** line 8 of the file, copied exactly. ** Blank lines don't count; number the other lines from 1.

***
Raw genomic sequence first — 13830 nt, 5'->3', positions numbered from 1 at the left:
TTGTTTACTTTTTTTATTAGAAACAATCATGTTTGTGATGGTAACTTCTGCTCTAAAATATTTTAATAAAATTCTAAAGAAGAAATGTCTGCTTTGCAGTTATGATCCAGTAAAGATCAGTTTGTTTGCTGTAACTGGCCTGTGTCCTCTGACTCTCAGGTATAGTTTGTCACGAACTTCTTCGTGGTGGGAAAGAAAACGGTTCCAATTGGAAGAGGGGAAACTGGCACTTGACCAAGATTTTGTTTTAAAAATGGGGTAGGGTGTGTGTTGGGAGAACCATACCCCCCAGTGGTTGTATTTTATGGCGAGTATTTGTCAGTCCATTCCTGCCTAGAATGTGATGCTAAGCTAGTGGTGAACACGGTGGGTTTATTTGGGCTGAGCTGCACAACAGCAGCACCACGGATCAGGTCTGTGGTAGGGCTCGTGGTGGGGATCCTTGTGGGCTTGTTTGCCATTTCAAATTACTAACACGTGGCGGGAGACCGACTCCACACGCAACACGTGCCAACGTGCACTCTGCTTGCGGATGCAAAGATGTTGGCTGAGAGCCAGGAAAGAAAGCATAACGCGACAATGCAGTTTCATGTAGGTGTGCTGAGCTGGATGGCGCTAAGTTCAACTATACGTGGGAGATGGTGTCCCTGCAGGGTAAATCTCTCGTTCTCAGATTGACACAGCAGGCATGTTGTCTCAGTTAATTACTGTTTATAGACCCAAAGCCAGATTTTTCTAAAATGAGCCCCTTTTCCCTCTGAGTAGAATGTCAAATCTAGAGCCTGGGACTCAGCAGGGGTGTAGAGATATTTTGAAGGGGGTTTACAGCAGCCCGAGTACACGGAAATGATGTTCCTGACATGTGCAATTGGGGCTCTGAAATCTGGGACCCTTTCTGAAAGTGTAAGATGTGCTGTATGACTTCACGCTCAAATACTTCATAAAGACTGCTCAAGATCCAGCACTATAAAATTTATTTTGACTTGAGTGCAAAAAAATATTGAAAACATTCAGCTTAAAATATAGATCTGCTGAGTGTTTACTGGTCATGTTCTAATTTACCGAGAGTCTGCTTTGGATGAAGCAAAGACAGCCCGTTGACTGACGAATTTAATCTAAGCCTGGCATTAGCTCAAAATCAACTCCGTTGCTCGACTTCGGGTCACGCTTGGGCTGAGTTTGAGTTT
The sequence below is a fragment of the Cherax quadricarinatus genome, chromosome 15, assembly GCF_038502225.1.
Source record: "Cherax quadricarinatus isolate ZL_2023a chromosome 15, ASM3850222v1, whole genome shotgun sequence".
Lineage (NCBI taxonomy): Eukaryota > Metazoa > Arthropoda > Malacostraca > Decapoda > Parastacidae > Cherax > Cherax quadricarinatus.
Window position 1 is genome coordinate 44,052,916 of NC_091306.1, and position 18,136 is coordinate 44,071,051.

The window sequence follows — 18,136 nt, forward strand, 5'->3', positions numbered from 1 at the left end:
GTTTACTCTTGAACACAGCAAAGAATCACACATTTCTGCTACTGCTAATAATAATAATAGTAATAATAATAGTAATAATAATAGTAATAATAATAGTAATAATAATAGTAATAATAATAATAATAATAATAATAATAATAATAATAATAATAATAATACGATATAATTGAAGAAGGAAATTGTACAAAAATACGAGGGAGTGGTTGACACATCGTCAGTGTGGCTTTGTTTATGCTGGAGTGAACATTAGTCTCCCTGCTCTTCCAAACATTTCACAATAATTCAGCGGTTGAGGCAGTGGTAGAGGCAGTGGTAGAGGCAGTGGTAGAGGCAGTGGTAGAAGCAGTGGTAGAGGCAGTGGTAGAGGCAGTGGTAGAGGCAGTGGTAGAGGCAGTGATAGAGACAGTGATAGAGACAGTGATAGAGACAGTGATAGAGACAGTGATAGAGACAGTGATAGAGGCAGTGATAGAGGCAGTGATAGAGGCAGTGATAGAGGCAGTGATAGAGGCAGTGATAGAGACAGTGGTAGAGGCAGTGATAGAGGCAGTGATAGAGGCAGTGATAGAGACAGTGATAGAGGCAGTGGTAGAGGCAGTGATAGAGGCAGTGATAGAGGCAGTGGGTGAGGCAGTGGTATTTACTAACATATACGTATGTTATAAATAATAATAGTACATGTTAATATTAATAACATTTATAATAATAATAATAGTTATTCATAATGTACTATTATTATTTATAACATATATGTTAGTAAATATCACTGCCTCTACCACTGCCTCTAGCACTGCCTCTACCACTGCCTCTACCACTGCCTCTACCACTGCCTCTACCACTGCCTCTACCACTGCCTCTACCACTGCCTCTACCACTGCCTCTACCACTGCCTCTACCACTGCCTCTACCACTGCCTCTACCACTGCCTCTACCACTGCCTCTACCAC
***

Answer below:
GTTTACTCTTGAACACAGCAAAGAATCACACATTTCTGCTACTGCTAATAATAATAATAGTAATAATAATAGTAATAATAATAGTAATAATAATAGTAATAATAATAGTAATAATAATAATAATAATAATAATAATAATAATAATAATAATAATAATACGATATAATTGAAGAAGGAAATTGTACAAAAATACGAGGGAGTGGTTGACACATCGTCAGTGTGGCTTTGTTTATGCTGGAGTGAACATTAGTCTCCCTGCTCTTCCAAACATTTCACAATAATTCAGCGGTTGAGGCAGTGGTAGAGGCAGTGGTAGAGGCAGTGGTAGAGGCAGTGGTAGAAGCAGTGGTAGAGGCAGTGGTAGAGGCAGTGGTAGAGGCAGTGGTAGAGGCAGTGATAGAGACAGTGATAGAGACAGTGATAGAGACAGTGATAGAGACAGTGATAGAGACAGTGATAGAGGCAGTGATAGAGGCAGTGATAGAGGCAGTGATAGAGGCAGTGATAGAGGCAGTGATAGAGACAGTGGTAGAGGCAGTGATAGAGGCAGTGATAGAGGCAGTGATAGAGACAGTGATAGAGGCAGTGGTAGAGGCAGTGATAGAGGCAGTGATAGAGGCAGTGGGTGAGGCAGTGGTATTTACTAACATATACGTATGTTATAAATAATAATAGTACATGTTAATATTAATAACATTTATAATAATAATAATAGTTATTCATAATGTACTATTATTATTTATAACATATATGTTAGTAAATATCACTGCCTCTACCACTGCCTCTAGCACTGCCTCTACCACTGCCTCTACCACTGCCTCTACCACTGCCTCTACCACTGCCTCTACCACTGCCTCTACCACTGCCTCTACCACTGCCTCTACCACTGCCTCTACCACTGCCTCTACCACTGCCTCTACCACTGCCTCTACCACTGCCTCTACCAC